Pink shades of embarrassment crept up Henry’s cheeks and he stammered something unintelligible. Then he cleared his throat again and laughed, clearly at his own expense. “I wouldn’t say well, but… yes, I have been training with the others a few times. With Janus. And Akamon, once.” Henry pulled the dagger he wore sheathed at his waist free from its simple scabbard and held it, clearly a dangerous animal or foreign artifact to him, precious yet fearsome. “Isobel gave it to me,” he said softly as he looked at the short blade. “For self defense, but…”
He trailed off and looked up at Reinette and said something else instead. “I think I’m to stay here.” The boy sounded relieved. Then he chewed his lip and looked away again and his grip around the hilt of the dagger tightened, and at last he sighed and put it away. “Are you going?”
Her eyes tracked his movements carefully. The way that he held the dagger with a looser grip than she’d seen him with a knife while he cooked until his nerves took over and his touch turned anxiously fierce. He had no business with a dagger and yet she understood he needed it. It seemed as though he’d hurt himself before anyone else, if push came to shove. Reinette slowly drank from her glass as she observed him. “I shall be, yes.” She nodded slowly, running her tongue over her teeth before drawing in a long breath through them. “Castle Skingrad is my home, and I shall be needed.” She paused again and looked back at the young Breton. “But I will be back. We’ll be back to bring you when we are victorious.”
“You sound certain,” Henry remarked, and then chuckled and shook his head. “I mean, of course you are.” He had watched the meeting from a distance, eyes wide at the collection of heroes. And when Beordan himself had stepped into the light! Oh, what a sight that had been to young Henry, who considered himself quite fortunate that he was able to be that close to history in the making. Then he thought about what Reinette would be doing. “How does it… feel?” he asked. “To heal like that, I mean? All the blood and such, is it scary? What do you do if someone, well, you know.” He noticed his foot was tapping rapidly and he stopped. “Sorry.”
That question took her by surprise, and in the moment, she broke her gaze from Henry to stare into the flames. She saw no sense in wrapping the reality of death in a ribbon and coating it with sugar. “If I lose someone?” She asked bluntly, “I remember them. Always. So that next time I am better, and if it wasn’t my fault, I remember them still, preserve them in memory as a blessing.” Reinette let the words hang in the air before she broke the silence with a smile, turning back to Henry. “How it feels though? I can show you — it is easy for people like you and I, you know. Our blood is special.” Brushing her hair back over her shoulder, she placed her emptying glass on the ground at her side and slipped off one of her gloves. “Give me your hand,” she said in her usual assertive manner, holding her own small hand out. “Place it in mine.”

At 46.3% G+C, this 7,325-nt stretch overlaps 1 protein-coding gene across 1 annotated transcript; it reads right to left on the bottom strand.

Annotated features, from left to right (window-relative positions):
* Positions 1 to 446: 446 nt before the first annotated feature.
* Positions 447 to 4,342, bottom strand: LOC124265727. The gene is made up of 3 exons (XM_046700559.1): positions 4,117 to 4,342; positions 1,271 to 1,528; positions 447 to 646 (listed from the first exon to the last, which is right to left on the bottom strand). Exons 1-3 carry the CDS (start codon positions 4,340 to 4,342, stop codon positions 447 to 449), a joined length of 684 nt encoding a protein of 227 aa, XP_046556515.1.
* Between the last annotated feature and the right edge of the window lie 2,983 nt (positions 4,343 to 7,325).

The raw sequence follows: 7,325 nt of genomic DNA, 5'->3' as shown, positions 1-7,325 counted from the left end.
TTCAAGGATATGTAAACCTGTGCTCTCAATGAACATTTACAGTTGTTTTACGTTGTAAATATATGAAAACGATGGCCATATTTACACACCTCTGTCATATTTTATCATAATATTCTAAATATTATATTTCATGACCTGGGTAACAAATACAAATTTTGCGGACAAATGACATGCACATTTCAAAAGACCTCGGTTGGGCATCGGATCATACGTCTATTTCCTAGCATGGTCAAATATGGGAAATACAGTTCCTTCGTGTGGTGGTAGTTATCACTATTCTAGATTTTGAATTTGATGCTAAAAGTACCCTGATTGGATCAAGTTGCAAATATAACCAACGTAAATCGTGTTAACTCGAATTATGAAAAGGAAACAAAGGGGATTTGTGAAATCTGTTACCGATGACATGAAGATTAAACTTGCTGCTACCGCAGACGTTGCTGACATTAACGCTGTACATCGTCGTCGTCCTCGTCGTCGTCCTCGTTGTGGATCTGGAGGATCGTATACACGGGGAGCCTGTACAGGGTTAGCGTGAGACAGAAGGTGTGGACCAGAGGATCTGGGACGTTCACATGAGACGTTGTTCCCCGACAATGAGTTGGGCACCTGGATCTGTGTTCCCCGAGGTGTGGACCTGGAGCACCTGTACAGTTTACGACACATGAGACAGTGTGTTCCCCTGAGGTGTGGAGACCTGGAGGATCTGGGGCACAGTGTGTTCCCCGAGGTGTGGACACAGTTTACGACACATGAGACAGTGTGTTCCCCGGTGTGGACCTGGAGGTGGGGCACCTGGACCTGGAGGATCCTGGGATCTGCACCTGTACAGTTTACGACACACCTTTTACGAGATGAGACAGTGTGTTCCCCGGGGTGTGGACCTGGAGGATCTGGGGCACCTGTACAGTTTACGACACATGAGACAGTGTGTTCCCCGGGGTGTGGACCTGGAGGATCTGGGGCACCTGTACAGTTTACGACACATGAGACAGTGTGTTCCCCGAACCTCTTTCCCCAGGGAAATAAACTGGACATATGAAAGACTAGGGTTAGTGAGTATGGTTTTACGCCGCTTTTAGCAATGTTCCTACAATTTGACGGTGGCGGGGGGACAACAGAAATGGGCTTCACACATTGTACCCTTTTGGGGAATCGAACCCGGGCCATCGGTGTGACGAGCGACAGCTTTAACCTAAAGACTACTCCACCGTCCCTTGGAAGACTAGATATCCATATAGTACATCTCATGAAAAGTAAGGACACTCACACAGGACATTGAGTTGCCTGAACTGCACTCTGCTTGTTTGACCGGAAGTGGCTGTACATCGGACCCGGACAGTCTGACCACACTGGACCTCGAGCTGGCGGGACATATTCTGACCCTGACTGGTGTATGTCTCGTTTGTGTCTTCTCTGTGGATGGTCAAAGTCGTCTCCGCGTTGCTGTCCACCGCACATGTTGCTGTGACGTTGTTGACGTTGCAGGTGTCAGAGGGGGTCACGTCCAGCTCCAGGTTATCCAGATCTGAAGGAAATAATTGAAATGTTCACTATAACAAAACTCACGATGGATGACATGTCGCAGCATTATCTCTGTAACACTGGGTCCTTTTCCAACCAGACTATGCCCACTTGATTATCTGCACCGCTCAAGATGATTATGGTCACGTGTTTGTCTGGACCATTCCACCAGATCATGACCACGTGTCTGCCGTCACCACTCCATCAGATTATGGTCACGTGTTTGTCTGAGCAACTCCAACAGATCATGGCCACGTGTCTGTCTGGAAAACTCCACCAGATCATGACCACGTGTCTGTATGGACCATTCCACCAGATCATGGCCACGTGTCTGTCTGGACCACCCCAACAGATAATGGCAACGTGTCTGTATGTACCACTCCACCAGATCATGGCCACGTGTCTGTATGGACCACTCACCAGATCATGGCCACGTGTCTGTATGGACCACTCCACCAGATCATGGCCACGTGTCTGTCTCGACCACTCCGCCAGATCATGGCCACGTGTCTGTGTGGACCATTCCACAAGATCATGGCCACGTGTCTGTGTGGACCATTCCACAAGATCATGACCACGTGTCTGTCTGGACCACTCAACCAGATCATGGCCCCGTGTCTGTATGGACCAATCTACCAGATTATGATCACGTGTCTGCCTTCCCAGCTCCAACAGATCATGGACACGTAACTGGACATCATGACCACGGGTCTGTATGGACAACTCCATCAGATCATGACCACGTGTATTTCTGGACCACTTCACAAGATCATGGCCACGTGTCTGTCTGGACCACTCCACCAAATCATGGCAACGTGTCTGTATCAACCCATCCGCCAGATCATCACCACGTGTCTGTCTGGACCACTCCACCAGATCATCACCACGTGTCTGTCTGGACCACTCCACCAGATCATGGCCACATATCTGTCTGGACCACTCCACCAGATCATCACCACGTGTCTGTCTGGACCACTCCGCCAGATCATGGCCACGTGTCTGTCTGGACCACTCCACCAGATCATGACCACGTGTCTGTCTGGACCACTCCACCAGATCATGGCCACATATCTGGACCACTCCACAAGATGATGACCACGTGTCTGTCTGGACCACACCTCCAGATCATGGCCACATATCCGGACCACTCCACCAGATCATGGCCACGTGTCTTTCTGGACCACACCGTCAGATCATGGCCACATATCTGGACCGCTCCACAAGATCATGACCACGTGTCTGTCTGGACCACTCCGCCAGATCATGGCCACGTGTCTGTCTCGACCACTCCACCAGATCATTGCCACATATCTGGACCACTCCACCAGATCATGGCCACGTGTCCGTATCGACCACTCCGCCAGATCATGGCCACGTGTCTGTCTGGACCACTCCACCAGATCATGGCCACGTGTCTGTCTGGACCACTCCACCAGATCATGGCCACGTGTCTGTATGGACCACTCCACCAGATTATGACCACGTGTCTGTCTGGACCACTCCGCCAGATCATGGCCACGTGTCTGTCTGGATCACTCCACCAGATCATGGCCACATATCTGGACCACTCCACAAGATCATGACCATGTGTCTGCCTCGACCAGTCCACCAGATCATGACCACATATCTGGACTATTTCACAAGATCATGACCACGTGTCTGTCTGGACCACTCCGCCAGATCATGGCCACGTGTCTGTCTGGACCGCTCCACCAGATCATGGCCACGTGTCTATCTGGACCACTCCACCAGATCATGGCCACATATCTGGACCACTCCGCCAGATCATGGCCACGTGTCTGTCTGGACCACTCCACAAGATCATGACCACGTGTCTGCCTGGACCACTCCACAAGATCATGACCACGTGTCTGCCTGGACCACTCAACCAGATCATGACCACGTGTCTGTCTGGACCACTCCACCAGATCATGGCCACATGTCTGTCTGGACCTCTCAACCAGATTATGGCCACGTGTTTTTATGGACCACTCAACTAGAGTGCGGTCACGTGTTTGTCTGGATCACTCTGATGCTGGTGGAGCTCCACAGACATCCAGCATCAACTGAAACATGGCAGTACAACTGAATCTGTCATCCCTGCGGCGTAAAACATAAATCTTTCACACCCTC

“You sound like my mother,” Henry said without derision. It was a statement, matter-of-fact. “She said the same thing. And I think she wanted to teach me, too, but I was too young.” He looked very small for a moment.
Then he did as he was told and placed his hand in hers, and he smiled at how much larger his hand was, even though it wasn’t quite yet the hand of a man. Reinette’s hand was cold to the touch but soft and delicate too, and Henry found it strangely comforting. “Now what?” he asked quietly, in reverence of the secret she was about to show him.
His comparison, for a second, took Reinette’s smile and some of the spark from her eyes — until she simply breathed out a small laugh. “It sounds like your mother was a wise woman.” With another breath, a long one this time — steady and controlled, even with the wine and the general noise of camp. Quickly, a wisp of golden light formed in the spaces between both of their hands. Sparkling and with a feeling not entirely unlike warm, gentle sun on bare skin on a peaceful day. “Do you feel it?” She asked, willing it to move through his hand until she could see the glow of it on the outside of his skin as it grew and swirled into his wrist. “Tell me how it feels, focus on how it feels, listen to that feeling,” she said softly as it hummed and chimed away.
Henry stared intently at the light and focused his as best as he could on the sensation of its healing touch. His wrists had been sore from lifting things and cleaning things and peeling things all day, and he felt that soreness fade away, scooped out of his tendons and replaced with honey and birdsong. “It feels good,” he said unhelpfully. “Soothing… cleansing… like a really good bath.” He spent a moment intensely missing what a really good bath was like before he returned his attention to the sensation. He tried to do what she had said, to listen to the feeling, but he couldn’t hear anything. Was it supposed to be telling him something? And then he heard it -- but not with his ears, for it was a soft buzzing, the slightest hum, a swarm of bumblebees down at the edge of the field, in the back of his mind. “Oh,” he breathed. He looked at Reinette. “How do I… ?”